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Meeks was convicted of unlawful distribution of a controlled dangerous substance and a count of maintaining a dwelling house resorted to by persons using controlled dangerous substances. The jury recommended that he be sentenced to imprisonment for 35 years on each count. The Oklahoma Court of Criminal Appeals reversed in part.
The appellant argued that there was insufficient evidence to sustain the conviction of maintaining a dwelling house for the purpose of selling controlled dangerous substances. The appellate court found sufficient evidence to support conviction. However it found that it must reverse this count for new trial based on incorrect jury instruction given by the trial court. Under the statute at the time, and read that it shall be unlawful for any person to keep or maintain any dwelling house which is resorted to by persons using drugs in violation of this act for the purposes of using such substances, or which is used for the keeping or selling of the same in violation of this act.
The appellate court had previously adopted rules concerning this charge. In order to convict under the statute, the state must prove a substantial purpose for his for the keeping, selling or using of drugs. Plus, there must be a showing that more than a single, isolated incident activity. Thirdly, each case must be judged on its own facts. In the case of issue, the prosecution present evidence of two sales, both on the same day to the same person. In each instance, the defendant did not immediately sell the drug to the informant. Instead he told him to come back in a short period of time. Defendant argues that the house and maintain for drug sales, he would to sell the drugs on hand impose instances. The appellate court agreed.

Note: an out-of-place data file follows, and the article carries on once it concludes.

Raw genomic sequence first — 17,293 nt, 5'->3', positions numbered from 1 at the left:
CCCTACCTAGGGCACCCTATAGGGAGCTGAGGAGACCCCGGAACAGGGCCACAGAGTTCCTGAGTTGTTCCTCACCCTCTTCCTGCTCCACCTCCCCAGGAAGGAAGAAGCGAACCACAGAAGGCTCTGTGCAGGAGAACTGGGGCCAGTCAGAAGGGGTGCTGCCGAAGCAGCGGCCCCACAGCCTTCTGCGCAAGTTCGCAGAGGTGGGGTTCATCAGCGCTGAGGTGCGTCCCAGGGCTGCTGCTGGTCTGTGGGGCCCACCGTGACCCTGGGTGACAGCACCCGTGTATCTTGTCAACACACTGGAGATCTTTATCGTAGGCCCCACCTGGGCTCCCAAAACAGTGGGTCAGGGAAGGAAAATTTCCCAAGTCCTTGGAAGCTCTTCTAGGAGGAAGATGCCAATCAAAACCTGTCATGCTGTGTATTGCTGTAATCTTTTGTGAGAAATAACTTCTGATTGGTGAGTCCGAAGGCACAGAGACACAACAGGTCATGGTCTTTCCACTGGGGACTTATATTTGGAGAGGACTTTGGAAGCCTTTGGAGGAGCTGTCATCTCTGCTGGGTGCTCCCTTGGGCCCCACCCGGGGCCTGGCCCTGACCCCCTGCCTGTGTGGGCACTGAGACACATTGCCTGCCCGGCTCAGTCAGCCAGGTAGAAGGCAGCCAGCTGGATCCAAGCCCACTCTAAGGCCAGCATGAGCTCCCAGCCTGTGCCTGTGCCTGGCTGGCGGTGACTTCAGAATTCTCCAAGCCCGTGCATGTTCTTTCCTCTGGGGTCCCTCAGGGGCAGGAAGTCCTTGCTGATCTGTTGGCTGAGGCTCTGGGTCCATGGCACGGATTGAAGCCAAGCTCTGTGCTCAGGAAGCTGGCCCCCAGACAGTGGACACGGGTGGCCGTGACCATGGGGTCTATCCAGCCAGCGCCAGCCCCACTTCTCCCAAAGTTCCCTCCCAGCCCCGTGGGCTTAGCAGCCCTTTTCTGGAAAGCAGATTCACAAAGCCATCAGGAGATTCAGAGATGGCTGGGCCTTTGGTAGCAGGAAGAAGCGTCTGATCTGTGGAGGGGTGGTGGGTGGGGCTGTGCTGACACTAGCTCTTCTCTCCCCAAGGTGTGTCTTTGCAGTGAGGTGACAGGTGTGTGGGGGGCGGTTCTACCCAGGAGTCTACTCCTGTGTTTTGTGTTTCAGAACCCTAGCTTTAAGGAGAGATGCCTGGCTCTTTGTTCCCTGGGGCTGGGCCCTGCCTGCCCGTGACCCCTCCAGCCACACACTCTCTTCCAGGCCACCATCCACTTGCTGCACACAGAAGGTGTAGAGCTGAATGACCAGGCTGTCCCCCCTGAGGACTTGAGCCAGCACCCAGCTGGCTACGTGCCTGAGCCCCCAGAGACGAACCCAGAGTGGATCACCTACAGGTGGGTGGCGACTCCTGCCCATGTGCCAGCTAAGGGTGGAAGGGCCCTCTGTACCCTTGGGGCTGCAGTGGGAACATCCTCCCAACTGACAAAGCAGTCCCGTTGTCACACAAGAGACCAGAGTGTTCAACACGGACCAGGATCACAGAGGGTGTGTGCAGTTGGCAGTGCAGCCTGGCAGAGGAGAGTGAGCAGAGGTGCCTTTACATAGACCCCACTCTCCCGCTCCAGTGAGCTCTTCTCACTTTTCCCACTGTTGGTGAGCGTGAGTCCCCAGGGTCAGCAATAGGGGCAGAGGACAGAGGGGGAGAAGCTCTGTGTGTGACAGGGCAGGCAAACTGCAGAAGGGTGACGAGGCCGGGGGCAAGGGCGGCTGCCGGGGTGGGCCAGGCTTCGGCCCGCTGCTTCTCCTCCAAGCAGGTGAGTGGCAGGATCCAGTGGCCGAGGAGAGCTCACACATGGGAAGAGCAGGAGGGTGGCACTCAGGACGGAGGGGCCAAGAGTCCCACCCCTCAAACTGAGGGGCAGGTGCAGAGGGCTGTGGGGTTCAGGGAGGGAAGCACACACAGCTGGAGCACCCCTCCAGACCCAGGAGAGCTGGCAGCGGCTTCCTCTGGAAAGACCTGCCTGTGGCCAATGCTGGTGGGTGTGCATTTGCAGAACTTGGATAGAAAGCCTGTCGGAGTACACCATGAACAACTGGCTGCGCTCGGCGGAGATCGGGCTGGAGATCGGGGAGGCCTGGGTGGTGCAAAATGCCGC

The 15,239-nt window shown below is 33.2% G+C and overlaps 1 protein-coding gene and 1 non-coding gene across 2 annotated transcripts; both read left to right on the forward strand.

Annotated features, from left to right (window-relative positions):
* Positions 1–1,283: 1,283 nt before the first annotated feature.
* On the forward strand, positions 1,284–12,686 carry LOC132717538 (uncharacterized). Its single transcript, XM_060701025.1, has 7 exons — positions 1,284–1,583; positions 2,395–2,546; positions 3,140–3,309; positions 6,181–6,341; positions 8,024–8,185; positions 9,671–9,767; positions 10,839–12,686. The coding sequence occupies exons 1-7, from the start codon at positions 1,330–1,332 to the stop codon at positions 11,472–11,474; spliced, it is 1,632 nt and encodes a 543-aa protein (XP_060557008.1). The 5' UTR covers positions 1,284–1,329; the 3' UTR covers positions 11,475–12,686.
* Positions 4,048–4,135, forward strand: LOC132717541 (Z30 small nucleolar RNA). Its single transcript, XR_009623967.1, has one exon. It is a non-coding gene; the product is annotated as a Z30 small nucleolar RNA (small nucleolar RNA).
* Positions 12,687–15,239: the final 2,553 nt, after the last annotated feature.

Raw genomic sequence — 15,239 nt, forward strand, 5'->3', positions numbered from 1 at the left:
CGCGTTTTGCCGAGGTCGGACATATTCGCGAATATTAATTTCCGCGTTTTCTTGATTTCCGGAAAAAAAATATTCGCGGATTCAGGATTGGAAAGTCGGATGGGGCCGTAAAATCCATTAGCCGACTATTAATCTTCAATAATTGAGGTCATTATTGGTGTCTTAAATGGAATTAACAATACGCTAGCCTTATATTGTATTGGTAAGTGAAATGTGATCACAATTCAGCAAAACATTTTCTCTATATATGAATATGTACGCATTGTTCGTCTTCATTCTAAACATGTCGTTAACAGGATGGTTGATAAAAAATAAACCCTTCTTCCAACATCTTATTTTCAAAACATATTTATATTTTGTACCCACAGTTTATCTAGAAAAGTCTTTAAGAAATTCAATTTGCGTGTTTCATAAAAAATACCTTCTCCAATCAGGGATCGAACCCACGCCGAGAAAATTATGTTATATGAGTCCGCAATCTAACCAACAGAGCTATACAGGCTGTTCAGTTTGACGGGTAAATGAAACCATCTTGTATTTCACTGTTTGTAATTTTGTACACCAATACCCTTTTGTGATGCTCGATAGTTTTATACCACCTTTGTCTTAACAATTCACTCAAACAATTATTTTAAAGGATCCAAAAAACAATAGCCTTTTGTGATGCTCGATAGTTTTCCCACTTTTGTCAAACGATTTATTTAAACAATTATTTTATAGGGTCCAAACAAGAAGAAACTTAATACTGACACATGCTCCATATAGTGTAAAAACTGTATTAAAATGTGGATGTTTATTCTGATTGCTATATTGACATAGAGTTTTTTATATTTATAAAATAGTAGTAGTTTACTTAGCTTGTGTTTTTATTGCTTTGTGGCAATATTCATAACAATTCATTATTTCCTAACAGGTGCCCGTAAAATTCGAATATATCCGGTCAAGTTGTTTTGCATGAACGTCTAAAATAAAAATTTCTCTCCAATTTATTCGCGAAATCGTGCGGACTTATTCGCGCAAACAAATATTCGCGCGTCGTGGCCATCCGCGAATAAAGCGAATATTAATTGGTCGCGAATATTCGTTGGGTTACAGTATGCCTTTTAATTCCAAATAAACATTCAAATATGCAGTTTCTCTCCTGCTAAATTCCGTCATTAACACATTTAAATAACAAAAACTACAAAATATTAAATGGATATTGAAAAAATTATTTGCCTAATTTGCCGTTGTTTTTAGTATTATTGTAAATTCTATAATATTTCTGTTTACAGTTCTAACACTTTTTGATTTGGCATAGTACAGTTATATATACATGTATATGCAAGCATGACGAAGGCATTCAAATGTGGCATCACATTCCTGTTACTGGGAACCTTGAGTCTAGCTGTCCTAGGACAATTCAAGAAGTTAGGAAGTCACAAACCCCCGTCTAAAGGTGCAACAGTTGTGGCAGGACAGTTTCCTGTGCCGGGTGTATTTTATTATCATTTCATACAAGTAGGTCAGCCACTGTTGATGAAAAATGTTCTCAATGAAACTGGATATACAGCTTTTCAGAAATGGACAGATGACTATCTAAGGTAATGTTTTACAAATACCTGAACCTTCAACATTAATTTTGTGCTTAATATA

Statute prohibits keeping or maintaining a dwelling resorted to a persons using drugs. The appellate court said that clearly the defendant could have kept or maintain the house by using it as a kind of brokerage house or exchange site or someone can bring drugs for resell, thus allowing him to keep a small percentage of the profit. Defendant amended using a pager that was someone else’s. Although he said this was done because he cannot always pay his bills, he did not have a telephone. The defendant was recorded by an informant. On the first tape informant made reference to the pager, an indication might have been routinely used to facilitate drug sales. It was no indication of him forming new that the defendant did not have a telephone. Defendant also admitted receiving some drugs the same day from the informant, he also admitted selling them in the past. However he did amid selling some gold to the informant the same day. Evidence also showed that he had sporadic employment.
The house was the defendant’s residence. However, there is no indication that the defendant kept or maintain the dwelling primarily to sell drugs. Case law does not require that this must be the primary purpose for maintaining the dwelling, only a substantial purpose, said Tulsa criminal defense attorney Stephen Cale.